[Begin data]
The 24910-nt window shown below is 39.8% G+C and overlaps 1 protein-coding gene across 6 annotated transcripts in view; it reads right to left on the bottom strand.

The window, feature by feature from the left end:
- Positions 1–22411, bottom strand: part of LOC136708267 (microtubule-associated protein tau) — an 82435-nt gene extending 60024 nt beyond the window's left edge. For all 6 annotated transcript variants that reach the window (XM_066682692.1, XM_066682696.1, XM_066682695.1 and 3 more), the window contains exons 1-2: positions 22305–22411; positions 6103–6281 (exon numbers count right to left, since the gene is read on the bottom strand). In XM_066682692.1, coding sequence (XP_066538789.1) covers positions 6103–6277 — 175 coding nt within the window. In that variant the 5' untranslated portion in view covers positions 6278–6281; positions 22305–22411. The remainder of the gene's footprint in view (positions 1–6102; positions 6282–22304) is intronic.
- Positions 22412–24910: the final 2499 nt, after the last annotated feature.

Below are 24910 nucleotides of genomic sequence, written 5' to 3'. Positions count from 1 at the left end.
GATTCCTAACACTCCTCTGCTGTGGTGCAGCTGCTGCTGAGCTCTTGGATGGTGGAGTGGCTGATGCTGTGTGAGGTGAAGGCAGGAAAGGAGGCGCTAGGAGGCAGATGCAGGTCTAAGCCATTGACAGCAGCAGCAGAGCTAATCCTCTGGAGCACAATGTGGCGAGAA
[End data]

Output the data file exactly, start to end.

The 24910-nt window shown below is 39.8% G+C and overlaps 1 protein-coding gene across 6 annotated transcripts in view; it reads right to left on the bottom strand.

The window, feature by feature from the left end:
- Positions 1–22411, bottom strand: part of LOC136708267 (microtubule-associated protein tau) — an 82435-nt gene extending 60024 nt beyond the window's left edge. For all 6 annotated transcript variants that reach the window (XM_066682692.1, XM_066682696.1, XM_066682695.1 and 3 more), the window contains exons 1-2: positions 22305–22411; positions 6103–6281 (exon numbers count right to left, since the gene is read on the bottom strand). In XM_066682692.1, coding sequence (XP_066538789.1) covers positions 6103–6277 — 175 coding nt within the window. In that variant the 5' untranslated portion in view covers positions 6278–6281; positions 22305–22411. The remainder of the gene's footprint in view (positions 1–6102; positions 6282–22304) is intronic.
- Positions 22412–24910: the final 2499 nt, after the last annotated feature.

Below are 24910 nucleotides of genomic sequence, written 5' to 3'. Positions count from 1 at the left end.
GATTCCTAACACTCCTCTGCTGTGGTGCAGCTGCTGCTGAGCTCTTGGATGGTGGAGTGGCTGATGCTGTGTGAGGTGAAGGCAGGAAAGGAGGCGCTAGGAGGCAGATGCAGGTCTAAGCCATTGACAGCAGCAGCAGAGCTAATCCTCTGGAGCACAATGTGGCGAGAA